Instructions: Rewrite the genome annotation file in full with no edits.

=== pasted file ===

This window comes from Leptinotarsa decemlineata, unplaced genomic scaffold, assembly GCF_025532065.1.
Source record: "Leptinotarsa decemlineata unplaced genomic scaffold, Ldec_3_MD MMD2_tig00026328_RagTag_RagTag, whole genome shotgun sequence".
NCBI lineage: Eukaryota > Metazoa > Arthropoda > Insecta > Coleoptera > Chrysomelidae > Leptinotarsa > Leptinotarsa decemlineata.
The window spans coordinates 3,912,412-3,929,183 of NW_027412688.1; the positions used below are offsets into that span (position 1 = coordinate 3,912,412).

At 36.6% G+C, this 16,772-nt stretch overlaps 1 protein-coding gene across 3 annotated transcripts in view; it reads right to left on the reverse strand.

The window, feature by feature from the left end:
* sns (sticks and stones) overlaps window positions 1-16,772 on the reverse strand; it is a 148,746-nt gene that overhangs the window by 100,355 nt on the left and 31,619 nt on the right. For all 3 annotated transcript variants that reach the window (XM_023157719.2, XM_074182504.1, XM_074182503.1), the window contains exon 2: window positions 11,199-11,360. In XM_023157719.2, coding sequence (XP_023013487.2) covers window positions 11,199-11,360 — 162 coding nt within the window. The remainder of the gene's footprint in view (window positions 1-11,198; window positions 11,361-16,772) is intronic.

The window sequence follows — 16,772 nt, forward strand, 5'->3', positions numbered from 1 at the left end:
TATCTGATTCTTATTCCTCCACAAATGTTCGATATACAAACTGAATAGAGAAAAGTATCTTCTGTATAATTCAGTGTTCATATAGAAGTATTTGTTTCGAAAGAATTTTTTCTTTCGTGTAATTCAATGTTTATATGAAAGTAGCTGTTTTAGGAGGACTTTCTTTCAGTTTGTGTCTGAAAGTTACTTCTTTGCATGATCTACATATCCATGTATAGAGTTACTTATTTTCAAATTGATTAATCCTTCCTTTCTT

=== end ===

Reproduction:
This window comes from Leptinotarsa decemlineata, unplaced genomic scaffold, assembly GCF_025532065.1.
Source record: "Leptinotarsa decemlineata unplaced genomic scaffold, Ldec_3_MD MMD2_tig00026328_RagTag_RagTag, whole genome shotgun sequence".
NCBI lineage: Eukaryota > Metazoa > Arthropoda > Insecta > Coleoptera > Chrysomelidae > Leptinotarsa > Leptinotarsa decemlineata.
The window spans coordinates 3,912,412-3,929,183 of NW_027412688.1; the positions used below are offsets into that span (position 1 = coordinate 3,912,412).

At 36.6% G+C, this 16,772-nt stretch overlaps 1 protein-coding gene across 3 annotated transcripts in view; it reads right to left on the reverse strand.

The window, feature by feature from the left end:
* sns (sticks and stones) overlaps window positions 1-16,772 on the reverse strand; it is a 148,746-nt gene that overhangs the window by 100,355 nt on the left and 31,619 nt on the right. For all 3 annotated transcript variants that reach the window (XM_023157719.2, XM_074182504.1, XM_074182503.1), the window contains exon 2: window positions 11,199-11,360. In XM_023157719.2, coding sequence (XP_023013487.2) covers window positions 11,199-11,360 — 162 coding nt within the window. The remainder of the gene's footprint in view (window positions 1-11,198; window positions 11,361-16,772) is intronic.

The window sequence follows — 16,772 nt, forward strand, 5'->3', positions numbered from 1 at the left end:
TATCTGATTCTTATTCCTCCACAAATGTTCGATATACAAACTGAATAGAGAAAAGTATCTTCTGTATAATTCAGTGTTCATATAGAAGTATTTGTTTCGAAAGAATTTTTTCTTTCGTGTAATTCAATGTTTATATGAAAGTAGCTGTTTTAGGAGGACTTTCTTTCAGTTTGTGTCTGAAAGTTACTTCTTTGCATGATCTACATATCCATGTATAGAGTTACTTATTTTCAAATTGATTAATCCTTCCTTTCTT